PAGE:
Sources

    CIA World Factbook
    Wikipedia
  • Armenia

    One of three Caucasus countries, Armenia lies in the highlands surrounding the Biblical mountains of Mt. Ararat, upon which Noah's Ark is said to have come to rest after the flood. The country borders Turkey, Georgia, Azerbaijan, and Iran. A little over 2 million live in Armenia, 1.1 of whom live in the capital city, Yerevan.

    Notable Personages:

    Aram Khatchaturian
    Vartan Pasha
    Levon Aronian

    Ethnic Groups:

    Armenian 97.9%, Yezidi (Kurd) 1.3%, Russian 0.5%, other 0.3% (2001 census).

    Religions:

    Armenian Apostolic 94.7%, other Christian 4%, Yezidi (monotheist with elements of nature worship) 1.3%.

    Languages:

    Armenian (official) 97.7%, Yezidi 1%, Russian 0.9%, other 0.4% (2001 census).

    Key Armenian phrases (transliterated):
    Parev tsez (Hello)
    Tsuhdesootyoon (Goodbye)
    Shnorhagal em (Thank you)
    Guh nerek (Excuse me)

    Capital City:

    Yerevan

    Economy:

    After several years of double-digit economic growth, Armenia faced a severe economic recession with GDP declining more than 14% in 2009, despite large loans from multilateral institutions. Sharp declines in the construction sector and workers' remittances, particularly from Russia, were the main reasons for the downturn. The economy began to recover in 2010 with nearly 5% growth. Under the old Soviet central planning system, Armenia developed a modern industrial sector, supplying machine tools, textiles, and other manufactured goods to sister republics, in exchange for raw materials and energy. Armenia has since switched to small-scale agriculture and away from the large agroindustrial complexes of the Soviet era. Armenia has managed to reduce poverty, slash inflation, stabilize its currency, and privatize most small- and medium-sized enterprises. Since the breakup of the Soviet Union in 1991, Armenia had made progress in implementing some economic reforms, including privatization, price reforms, and prudent fiscal policies, but geographic isolation, a narrow export base, and pervasive monopolies in important business sectors have made Armenia particularly vulnerable to the sharp deterioration in the global economy and the economic downturn in Russia. The conflict with Azerbaijan over the ethnic Armenian-dominated region of Nagorno-Karabakh contributed to a severe economic decline in the early 1990s and Armenia's borders with Turkey remain closed. Armenia is particularly dependent on Russian commercial and governmental support and most key Armenian infrastructure is Russian-owned and/or managed, especially in the energy sector. The electricity distribution system was privatized in 2002 and bought by Russia's RAO-UES in 2005. Construction of a pipeline to deliver natural gas from Iran to Armenia was completed in December 2008, and gas deliveries are slated to expand due to the April 2010 completion of the Yerevan Thermal Power Plant. Armenia has some mineral deposits (copper, gold, bauxite). Pig iron, unwrought copper, and other nonferrous metals are Armenia's highest valued exports. Armenia's severe trade imbalance has been offset somewhat by international aid, remittances from Armenians working abroad, and foreign direct investment.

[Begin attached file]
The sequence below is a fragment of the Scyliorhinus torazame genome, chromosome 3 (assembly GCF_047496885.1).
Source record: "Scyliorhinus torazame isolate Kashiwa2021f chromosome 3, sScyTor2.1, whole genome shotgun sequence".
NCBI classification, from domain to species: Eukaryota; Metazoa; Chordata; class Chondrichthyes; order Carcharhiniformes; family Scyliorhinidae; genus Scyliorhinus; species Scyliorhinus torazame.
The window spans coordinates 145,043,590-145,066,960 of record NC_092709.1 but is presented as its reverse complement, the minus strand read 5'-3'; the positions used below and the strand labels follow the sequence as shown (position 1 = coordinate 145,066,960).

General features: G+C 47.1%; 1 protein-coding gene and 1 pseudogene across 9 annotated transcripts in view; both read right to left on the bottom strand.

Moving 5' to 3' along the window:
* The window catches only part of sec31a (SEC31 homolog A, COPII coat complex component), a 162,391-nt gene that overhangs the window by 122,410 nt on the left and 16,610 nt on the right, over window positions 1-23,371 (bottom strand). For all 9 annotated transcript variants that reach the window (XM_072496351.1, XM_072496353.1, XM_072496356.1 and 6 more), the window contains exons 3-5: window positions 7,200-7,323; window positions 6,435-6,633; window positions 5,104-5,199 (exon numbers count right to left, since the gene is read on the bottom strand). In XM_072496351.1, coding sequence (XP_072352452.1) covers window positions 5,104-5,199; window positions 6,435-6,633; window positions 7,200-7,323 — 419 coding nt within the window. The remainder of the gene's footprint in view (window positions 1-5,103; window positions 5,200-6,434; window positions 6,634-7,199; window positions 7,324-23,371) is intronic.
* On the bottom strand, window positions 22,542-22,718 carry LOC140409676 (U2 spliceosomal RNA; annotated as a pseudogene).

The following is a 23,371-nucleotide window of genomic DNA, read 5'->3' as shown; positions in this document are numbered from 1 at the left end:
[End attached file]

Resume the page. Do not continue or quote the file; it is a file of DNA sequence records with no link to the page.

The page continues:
Country Bio:

    Armenia prides itself on being the first nation to formally adopt Christianity (early 4th century). Despite periods of autonomy, over the centuries Armenia came under the sway of various empires including the Roman, Byzantine, Arab, Persian, and Ottoman. During World War I in the western portion of Armenia, Ottoman Turkey instituted a policy of forced resettlement coupled with other harsh practices that resulted in an estimated 1 million Armenian deaths. The Ottomans ceded the eastern area of Armenia to Russia in 1828; this portion declared its independence in 1918, but was conquered by the Soviet Red Army in 1920. Armenian leaders remain preoccupied by the long conflict with Azerbaijan over Nagorno-Karabakh, a primarily Armenian-populated region, assigned to Soviet Azerbaijan in the 1920s by Moscow. Armenia and Azerbaijan began fighting over the area in 1988; the struggle escalated after both countries attained independence from the Soviet Union in 1991. By May 1994, when a cease-fire took hold, ethnic Armenian forces held not only Nagorno-Karabakh but also a significant portion of Azerbaijan proper. The economies of both sides have been hurt by their inability to make substantial progress toward a peaceful resolution. Turkey closed the common border with Armenia in 1994 because of the Armenian separatists' control of Nagorno-Karabakh and surrounding areas, further hampering Armenian economic growth. In 2009, senior Armenian leaders began pursuing rapprochement with Turkey, aiming to secure an opening of the border; this process is currently dormant.

    Sources

    CIA World Factbook
    Wikipedia

     

  • Azerbaijan